Melaleuca ericifolia swamp forest has been especially

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Melaleuca ericifolia swamp forest has been especially affected, with important habitat for a number of threatened flora and fauna species being compromised (RMCD 2007), while a significant proportion of peat within Nook Swamp and on the plains to the west has been lost (RMCD 2007, Corbett & Corbett 2010; Figure 4). More than 95% of the vegetation burnt in 2001 is thought to have burnt again in 2007, and the relatively short period between fires is likely to King Island Biodiversity Management Plan 24
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have disadvantaged the regeneration of a number of flora species (RMCD 2007). Fire is a major threat for vegetation, flora species with limited distribution and sessile fauna species on King Island. Three of the vegetation communities recorded within the 2007 burn area are considered highly sensitive to fire (Pyrke & Marsden-Smedley 2005), and at least ten threatened flora species were known to occur within the burn area (RMCD 2007). Fire has been identified as the single major ongoing threat to King Island populations of the Southern Hairy Red Snail (Bonham 2009). The 2001 and 2007 wildfires, along with earlier fire events in the Island’s history, have had considerable negative effects on threatened flora and fauna. Wildfire continues to be a major ongoing threat to both the quality and extent of King Island’s biodiversity and is considered to be a major threat to threatened species on King Island. Species at high risk from fire include: King Island Thornbill, King Island Scrubtit, Orange-bellied Parrot, King Island Green Rosella, Southern Hairy Red Snail, Tasmanian blue gum, sassafras, musk daisy bush, slender and skirted treeferns and scrambling groundfern. Fire is a significant threat to the two endemic bird species, the King Island Thornbill and King Island Scrubtit. For example, the area of habitat for the King Island Scrubtit at Nook Swamp prior to the 2007 fire was estimated to be 600 ha; the area post fire is estimated to be only 90 ha. The loss of over 90% of forest and scrub habitat at Nook Swamp is also likely to have permanently removed a significant area of potential habitat for the King Island Thornbill (RMCD 2007). In addition, the following vegetation communities are particularly vulnerable to fire: Acacia melanoxylon swamp forest, Eucalyptus brookeriana wet forest, King Island eucalypt woodland, Eucalyptus globulus King Island forest and Melaleuca ericifolia swamp forest. King Island Biodiversity Management Plan 25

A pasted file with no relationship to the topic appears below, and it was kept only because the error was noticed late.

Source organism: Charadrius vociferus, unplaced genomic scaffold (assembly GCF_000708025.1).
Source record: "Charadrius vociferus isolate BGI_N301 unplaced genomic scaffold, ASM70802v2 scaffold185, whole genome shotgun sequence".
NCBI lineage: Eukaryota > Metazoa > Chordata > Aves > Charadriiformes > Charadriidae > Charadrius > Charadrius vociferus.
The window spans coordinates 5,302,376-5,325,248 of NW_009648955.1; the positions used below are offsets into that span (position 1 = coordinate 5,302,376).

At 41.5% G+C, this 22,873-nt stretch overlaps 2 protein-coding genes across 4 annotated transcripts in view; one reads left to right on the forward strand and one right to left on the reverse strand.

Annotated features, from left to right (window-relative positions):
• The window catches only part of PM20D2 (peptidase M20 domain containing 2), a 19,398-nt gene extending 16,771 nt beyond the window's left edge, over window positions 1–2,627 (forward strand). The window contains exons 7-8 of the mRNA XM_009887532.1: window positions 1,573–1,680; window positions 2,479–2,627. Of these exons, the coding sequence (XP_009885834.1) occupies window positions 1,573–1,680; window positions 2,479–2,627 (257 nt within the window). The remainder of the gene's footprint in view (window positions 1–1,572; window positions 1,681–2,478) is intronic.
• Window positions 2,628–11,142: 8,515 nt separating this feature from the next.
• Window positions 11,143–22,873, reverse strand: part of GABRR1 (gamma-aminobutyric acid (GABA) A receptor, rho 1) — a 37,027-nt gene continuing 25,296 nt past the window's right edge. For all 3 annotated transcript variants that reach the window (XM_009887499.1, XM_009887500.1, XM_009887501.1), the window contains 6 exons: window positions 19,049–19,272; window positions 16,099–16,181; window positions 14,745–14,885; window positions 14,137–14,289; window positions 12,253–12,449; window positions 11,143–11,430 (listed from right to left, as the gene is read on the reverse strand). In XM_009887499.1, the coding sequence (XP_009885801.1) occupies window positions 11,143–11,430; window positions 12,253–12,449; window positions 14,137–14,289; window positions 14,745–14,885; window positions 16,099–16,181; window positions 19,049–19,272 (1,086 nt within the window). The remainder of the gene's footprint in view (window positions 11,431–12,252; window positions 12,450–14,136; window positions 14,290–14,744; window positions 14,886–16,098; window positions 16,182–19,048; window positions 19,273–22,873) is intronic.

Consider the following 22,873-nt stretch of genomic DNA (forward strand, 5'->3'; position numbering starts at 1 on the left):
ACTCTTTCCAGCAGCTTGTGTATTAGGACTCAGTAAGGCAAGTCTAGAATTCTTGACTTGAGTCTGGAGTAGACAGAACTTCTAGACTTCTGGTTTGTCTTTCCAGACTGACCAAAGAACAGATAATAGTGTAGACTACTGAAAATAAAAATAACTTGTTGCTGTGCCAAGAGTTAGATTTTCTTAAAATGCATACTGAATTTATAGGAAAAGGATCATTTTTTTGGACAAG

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Figure 4. Peat loss in Lavinia State Reserve (Corbett & Corbett 2010) King Island Biodiversity Management Plan 26
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Weed invasion Weed invasion is an important issue for biodiversity conservation on King Island and affects many of the native vegetation communities. Weeds threaten native habitats by competing with native species, and they have the potential to modify habitats to the detriment of native species. For the purposes of the Plan, a weed is defined as a plant that was not present on King Island prior to European settlement, and that is now considered to be naturalised. This threat includes existing significant weed species and ‘sleepers’.
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  • Fall '14
  • The Hours, ........., Threatened species, Bass Strait, Environment Protection and Biodiversity Conservation Act 1999, King Island

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